At the core of Bunnings’ DNA are category diversification, product innovation, acquisitions, channel and store growth, internal business partnering, systems improvements, digital commerce and, most importantly, new ways of customer engagement.
My challenges: re-engineering the business
Hallmark operates in a complex product category with minimal growth, and this presents us with a number of challenges and opportunities.
We distribute about 4500 different SKUs [stock keeping units] to 3000 retail outlets and provide in-store merchandise services, so that is a major supply chain operation across both national retailers and independent stores.
Our challenge now is to work on initiatives that will give us the most cost-effective and efficient model, which will result in a best-in-class supply chain for our category.
We import most of our products from China, and we operate a dual distribution model; that is, our everyday products are distributed from Australia, and our seasonal products go to stores directly from China. This chain of activities has many areas that could be improved and made more efficient, which is what I will be focusing on over the coming months.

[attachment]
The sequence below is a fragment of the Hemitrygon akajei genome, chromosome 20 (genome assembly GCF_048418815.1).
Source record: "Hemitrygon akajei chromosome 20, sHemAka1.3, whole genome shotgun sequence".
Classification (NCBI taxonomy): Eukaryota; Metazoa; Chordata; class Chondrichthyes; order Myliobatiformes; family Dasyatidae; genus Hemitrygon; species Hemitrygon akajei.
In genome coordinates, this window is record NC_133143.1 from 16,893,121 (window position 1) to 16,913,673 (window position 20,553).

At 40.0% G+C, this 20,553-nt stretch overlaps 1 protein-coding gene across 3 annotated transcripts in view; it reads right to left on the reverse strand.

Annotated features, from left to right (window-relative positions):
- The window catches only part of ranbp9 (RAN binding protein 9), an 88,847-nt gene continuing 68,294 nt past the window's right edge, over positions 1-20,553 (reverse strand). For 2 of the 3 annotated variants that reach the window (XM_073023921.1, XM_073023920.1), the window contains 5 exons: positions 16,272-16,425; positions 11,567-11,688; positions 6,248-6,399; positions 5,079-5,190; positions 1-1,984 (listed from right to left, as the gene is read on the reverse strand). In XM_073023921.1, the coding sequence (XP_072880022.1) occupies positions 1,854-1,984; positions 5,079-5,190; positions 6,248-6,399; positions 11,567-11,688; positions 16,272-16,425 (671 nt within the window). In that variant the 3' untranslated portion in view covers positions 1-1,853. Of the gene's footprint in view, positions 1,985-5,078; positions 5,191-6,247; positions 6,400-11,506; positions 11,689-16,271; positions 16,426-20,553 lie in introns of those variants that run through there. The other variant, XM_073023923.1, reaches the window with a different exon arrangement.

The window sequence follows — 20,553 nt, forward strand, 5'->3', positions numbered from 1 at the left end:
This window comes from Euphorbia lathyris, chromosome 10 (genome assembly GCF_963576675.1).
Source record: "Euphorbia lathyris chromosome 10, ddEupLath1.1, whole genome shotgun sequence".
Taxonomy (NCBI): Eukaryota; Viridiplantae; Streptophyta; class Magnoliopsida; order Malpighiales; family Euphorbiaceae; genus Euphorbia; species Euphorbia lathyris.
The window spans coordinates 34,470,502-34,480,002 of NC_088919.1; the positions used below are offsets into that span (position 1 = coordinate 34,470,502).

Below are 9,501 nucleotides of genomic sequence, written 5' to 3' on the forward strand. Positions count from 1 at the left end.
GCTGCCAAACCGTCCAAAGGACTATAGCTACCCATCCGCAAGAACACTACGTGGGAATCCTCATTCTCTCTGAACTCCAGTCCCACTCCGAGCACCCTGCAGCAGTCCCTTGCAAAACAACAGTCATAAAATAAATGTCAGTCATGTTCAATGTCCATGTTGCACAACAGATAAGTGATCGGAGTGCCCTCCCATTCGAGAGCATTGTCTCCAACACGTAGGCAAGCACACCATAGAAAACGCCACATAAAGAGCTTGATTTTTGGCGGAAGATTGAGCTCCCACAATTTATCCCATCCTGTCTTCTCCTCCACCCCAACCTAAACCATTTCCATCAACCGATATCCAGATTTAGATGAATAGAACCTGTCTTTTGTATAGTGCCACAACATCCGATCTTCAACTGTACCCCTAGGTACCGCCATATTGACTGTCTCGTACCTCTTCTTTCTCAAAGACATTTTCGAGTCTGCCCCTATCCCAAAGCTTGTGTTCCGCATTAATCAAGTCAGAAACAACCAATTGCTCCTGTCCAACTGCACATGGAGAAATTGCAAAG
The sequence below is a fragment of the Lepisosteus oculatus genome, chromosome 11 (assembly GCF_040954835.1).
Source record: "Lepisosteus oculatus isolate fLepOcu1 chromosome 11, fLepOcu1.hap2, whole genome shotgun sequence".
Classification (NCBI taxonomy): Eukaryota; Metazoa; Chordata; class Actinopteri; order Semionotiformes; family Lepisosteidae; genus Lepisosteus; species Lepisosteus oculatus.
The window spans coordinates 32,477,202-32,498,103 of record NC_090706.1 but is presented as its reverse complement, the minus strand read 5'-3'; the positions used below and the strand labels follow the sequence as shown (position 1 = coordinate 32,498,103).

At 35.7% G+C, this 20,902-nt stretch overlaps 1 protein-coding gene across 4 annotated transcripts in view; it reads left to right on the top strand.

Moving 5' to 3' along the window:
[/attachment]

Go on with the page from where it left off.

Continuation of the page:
We currently operate a wholesale model that sells to the customer, who in turn retails to the consumer. We want to ensure that every part of this interaction is seamless, which will create value throughout the supply chain.
CPA Library resource:
Guide to CFO success: leadership strategies for corporate financial professionals. Read now.
Lessons learned and best advice
Very early on, I learned that to become a successful business partner, you need to understand how the entire business operation works and why it is critical to proactively build effective relationships across the business. Understand the detail. You can’t take short cuts on technical accounting knowledge if you want to help your business grow. Don’t compromise on getting the basics right, because they will serve you well.
Acquiring new experiences in quality organisations with different operating environments will be invaluable. This will equip you with the skills and knowledge you need to lead best practice. As a leader of best practice, you will always get a seat and, more importantly, a say at the executive table.
Successful careers often require massive personal investments and the occasional sacrifice. It is easy for ambitious professionals to allow work to consume their lives, but it is important to try to maintain perspective. While work is a big part of your life, it is not the only part. Remember that it is up to you to own your work-life balance.
A key requirement of being a strong leader of high-performing teams is maintaining a good understanding of your team and being genuinely interested in their welfare and development, as any challenges they face outside of work will affect how they perform.